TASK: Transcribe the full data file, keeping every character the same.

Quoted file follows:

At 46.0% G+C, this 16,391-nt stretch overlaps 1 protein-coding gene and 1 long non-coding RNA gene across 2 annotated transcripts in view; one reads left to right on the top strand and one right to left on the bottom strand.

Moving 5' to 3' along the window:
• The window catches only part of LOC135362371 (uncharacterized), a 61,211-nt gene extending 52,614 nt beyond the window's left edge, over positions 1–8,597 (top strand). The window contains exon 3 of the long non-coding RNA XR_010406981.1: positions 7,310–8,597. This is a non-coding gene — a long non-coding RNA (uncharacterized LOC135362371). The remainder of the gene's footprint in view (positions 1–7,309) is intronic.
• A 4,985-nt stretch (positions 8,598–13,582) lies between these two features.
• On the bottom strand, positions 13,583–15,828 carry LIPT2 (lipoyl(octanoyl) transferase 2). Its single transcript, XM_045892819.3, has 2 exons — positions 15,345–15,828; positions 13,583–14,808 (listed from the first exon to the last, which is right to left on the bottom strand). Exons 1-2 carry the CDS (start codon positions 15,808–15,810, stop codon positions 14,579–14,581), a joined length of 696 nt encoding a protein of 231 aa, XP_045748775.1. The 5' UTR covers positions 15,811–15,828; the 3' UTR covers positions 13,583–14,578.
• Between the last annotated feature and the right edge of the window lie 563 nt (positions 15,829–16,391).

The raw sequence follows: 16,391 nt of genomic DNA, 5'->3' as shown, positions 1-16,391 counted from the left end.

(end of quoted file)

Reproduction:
At 46.0% G+C, this 16,391-nt stretch overlaps 1 protein-coding gene and 1 long non-coding RNA gene across 2 annotated transcripts in view; one reads left to right on the top strand and one right to left on the bottom strand.

Moving 5' to 3' along the window:
• The window catches only part of LOC135362371 (uncharacterized), a 61,211-nt gene extending 52,614 nt beyond the window's left edge, over positions 1–8,597 (top strand). The window contains exon 3 of the long non-coding RNA XR_010406981.1: positions 7,310–8,597. This is a non-coding gene — a long non-coding RNA (uncharacterized LOC135362371). The remainder of the gene's footprint in view (positions 1–7,309) is intronic.
• A 4,985-nt stretch (positions 8,598–13,582) lies between these two features.
• On the bottom strand, positions 13,583–15,828 carry LIPT2 (lipoyl(octanoyl) transferase 2). Its single transcript, XM_045892819.3, has 2 exons — positions 15,345–15,828; positions 13,583–14,808 (listed from the first exon to the last, which is right to left on the bottom strand). Exons 1-2 carry the CDS (start codon positions 15,808–15,810, stop codon positions 14,579–14,581), a joined length of 696 nt encoding a protein of 231 aa, XP_045748775.1. The 5' UTR covers positions 15,811–15,828; the 3' UTR covers positions 13,583–14,578.
• Between the last annotated feature and the right edge of the window lie 563 nt (positions 15,829–16,391).

The raw sequence follows: 16,391 nt of genomic DNA, 5'->3' as shown, positions 1-16,391 counted from the left end.